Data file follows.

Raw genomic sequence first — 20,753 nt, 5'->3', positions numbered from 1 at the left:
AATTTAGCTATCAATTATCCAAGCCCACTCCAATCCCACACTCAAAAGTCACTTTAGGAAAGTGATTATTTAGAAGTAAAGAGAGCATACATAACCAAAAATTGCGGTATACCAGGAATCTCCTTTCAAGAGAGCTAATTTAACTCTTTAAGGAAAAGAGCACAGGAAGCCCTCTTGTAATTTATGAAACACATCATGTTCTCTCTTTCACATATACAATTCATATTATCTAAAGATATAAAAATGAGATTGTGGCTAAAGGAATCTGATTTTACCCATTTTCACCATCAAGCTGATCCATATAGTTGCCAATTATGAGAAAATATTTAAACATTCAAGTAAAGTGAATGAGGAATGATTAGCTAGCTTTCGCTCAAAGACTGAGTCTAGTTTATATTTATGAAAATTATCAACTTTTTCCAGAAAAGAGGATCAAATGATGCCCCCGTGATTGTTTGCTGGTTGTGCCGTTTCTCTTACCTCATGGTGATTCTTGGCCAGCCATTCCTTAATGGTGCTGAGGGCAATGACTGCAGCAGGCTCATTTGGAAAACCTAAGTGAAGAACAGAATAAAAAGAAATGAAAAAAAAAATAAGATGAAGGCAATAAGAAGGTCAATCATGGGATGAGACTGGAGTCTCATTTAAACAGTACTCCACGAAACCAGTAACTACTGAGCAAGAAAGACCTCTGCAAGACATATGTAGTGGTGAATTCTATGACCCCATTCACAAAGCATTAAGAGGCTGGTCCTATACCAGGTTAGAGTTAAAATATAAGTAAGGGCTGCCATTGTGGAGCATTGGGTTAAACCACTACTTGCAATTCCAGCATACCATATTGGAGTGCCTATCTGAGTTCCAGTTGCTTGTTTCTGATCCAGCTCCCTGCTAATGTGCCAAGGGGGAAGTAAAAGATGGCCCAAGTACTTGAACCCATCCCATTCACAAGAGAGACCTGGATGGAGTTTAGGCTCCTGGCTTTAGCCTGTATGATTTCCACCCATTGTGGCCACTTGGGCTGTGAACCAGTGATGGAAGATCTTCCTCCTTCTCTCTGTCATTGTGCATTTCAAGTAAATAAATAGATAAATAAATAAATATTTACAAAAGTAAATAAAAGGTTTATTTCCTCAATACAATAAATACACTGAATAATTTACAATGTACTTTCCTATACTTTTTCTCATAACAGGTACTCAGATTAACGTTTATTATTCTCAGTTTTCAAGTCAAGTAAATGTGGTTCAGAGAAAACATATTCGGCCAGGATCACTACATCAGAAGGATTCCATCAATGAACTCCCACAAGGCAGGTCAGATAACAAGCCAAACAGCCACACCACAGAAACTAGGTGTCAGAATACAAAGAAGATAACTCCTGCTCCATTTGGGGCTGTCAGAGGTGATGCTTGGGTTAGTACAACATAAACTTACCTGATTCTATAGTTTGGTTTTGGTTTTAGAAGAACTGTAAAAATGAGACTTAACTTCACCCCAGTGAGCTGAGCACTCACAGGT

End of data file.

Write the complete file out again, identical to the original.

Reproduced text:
Raw genomic sequence first — 20,753 nt, 5'->3', positions numbered from 1 at the left:
AATTTAGCTATCAATTATCCAAGCCCACTCCAATCCCACACTCAAAAGTCACTTTAGGAAAGTGATTATTTAGAAGTAAAGAGAGCATACATAACCAAAAATTGCGGTATACCAGGAATCTCCTTTCAAGAGAGCTAATTTAACTCTTTAAGGAAAAGAGCACAGGAAGCCCTCTTGTAATTTATGAAACACATCATGTTCTCTCTTTCACATATACAATTCATATTATCTAAAGATATAAAAATGAGATTGTGGCTAAAGGAATCTGATTTTACCCATTTTCACCATCAAGCTGATCCATATAGTTGCCAATTATGAGAAAATATTTAAACATTCAAGTAAAGTGAATGAGGAATGATTAGCTAGCTTTCGCTCAAAGACTGAGTCTAGTTTATATTTATGAAAATTATCAACTTTTTCCAGAAAAGAGGATCAAATGATGCCCCCGTGATTGTTTGCTGGTTGTGCCGTTTCTCTTACCTCATGGTGATTCTTGGCCAGCCATTCCTTAATGGTGCTGAGGGCAATGACTGCAGCAGGCTCATTTGGAAAACCTAAGTGAAGAACAGAATAAAAAGAAATGAAAAAAAAAATAAGATGAAGGCAATAAGAAGGTCAATCATGGGATGAGACTGGAGTCTCATTTAAACAGTACTCCACGAAACCAGTAACTACTGAGCAAGAAAGACCTCTGCAAGACATATGTAGTGGTGAATTCTATGACCCCATTCACAAAGCATTAAGAGGCTGGTCCTATACCAGGTTAGAGTTAAAATATAAGTAAGGGCTGCCATTGTGGAGCATTGGGTTAAACCACTACTTGCAATTCCAGCATACCATATTGGAGTGCCTATCTGAGTTCCAGTTGCTTGTTTCTGATCCAGCTCCCTGCTAATGTGCCAAGGGGGAAGTAAAAGATGGCCCAAGTACTTGAACCCATCCCATTCACAAGAGAGACCTGGATGGAGTTTAGGCTCCTGGCTTTAGCCTGTATGATTTCCACCCATTGTGGCCACTTGGGCTGTGAACCAGTGATGGAAGATCTTCCTCCTTCTCTCTGTCATTGTGCATTTCAAGTAAATAAATAGATAAATAAATAAATATTTACAAAAGTAAATAAAAGGTTTATTTCCTCAATACAATAAATACACTGAATAATTTACAATGTACTTTCCTATACTTTTTCTCATAACAGGTACTCAGATTAACGTTTATTATTCTCAGTTTTCAAGTCAAGTAAATGTGGTTCAGAGAAAACATATTCGGCCAGGATCACTACATCAGAAGGATTCCATCAATGAACTCCCACAAGGCAGGTCAGATAACAAGCCAAACAGCCACACCACAGAAACTAGGTGTCAGAATACAAAGAAGATAACTCCTGCTCCATTTGGGGCTGTCAGAGGTGATGCTTGGGTTAGTACAACATAAACTTACCTGATTCTATAGTTTGGTTTTGGTTTTAGAAGAACTGTAAAAATGAGACTTAACTTCACCCCAGTGAGCTGAGCACTCACAGGT